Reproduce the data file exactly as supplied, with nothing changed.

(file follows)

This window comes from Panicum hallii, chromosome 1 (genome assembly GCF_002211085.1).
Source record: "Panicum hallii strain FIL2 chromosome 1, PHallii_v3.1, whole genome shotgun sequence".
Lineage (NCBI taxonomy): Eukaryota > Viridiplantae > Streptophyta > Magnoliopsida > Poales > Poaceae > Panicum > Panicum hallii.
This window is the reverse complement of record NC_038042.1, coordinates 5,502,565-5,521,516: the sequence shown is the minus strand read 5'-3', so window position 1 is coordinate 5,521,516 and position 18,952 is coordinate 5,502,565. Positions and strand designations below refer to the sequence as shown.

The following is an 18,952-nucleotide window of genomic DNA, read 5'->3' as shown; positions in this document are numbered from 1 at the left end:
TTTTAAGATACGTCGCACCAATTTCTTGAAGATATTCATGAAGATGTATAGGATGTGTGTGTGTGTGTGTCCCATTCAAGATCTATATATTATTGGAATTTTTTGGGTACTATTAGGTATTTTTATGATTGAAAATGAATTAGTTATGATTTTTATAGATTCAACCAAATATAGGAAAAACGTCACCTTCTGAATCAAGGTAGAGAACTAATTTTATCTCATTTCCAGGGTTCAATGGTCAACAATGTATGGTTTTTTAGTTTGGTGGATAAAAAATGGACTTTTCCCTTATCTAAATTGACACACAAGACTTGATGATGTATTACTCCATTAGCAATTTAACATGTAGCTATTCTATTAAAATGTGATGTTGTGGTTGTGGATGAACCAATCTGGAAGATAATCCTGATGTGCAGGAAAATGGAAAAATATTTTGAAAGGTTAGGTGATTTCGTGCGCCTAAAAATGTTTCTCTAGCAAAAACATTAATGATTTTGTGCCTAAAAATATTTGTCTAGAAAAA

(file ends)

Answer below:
This window comes from Panicum hallii, chromosome 1 (genome assembly GCF_002211085.1).
Source record: "Panicum hallii strain FIL2 chromosome 1, PHallii_v3.1, whole genome shotgun sequence".
Lineage (NCBI taxonomy): Eukaryota > Viridiplantae > Streptophyta > Magnoliopsida > Poales > Poaceae > Panicum > Panicum hallii.
This window is the reverse complement of record NC_038042.1, coordinates 5,502,565-5,521,516: the sequence shown is the minus strand read 5'-3', so window position 1 is coordinate 5,521,516 and position 18,952 is coordinate 5,502,565. Positions and strand designations below refer to the sequence as shown.

The following is an 18,952-nucleotide window of genomic DNA, read 5'->3' as shown; positions in this document are numbered from 1 at the left end:
TTTTAAGATACGTCGCACCAATTTCTTGAAGATATTCATGAAGATGTATAGGATGTGTGTGTGTGTGTGTCCCATTCAAGATCTATATATTATTGGAATTTTTTGGGTACTATTAGGTATTTTTATGATTGAAAATGAATTAGTTATGATTTTTATAGATTCAACCAAATATAGGAAAAACGTCACCTTCTGAATCAAGGTAGAGAACTAATTTTATCTCATTTCCAGGGTTCAATGGTCAACAATGTATGGTTTTTTAGTTTGGTGGATAAAAAATGGACTTTTCCCTTATCTAAATTGACACACAAGACTTGATGATGTATTACTCCATTAGCAATTTAACATGTAGCTATTCTATTAAAATGTGATGTTGTGGTTGTGGATGAACCAATCTGGAAGATAATCCTGATGTGCAGGAAAATGGAAAAATATTTTGAAAGGTTAGGTGATTTCGTGCGCCTAAAAATGTTTCTCTAGCAAAAACATTAATGATTTTGTGCCTAAAAATATTTGTCTAGAAAAA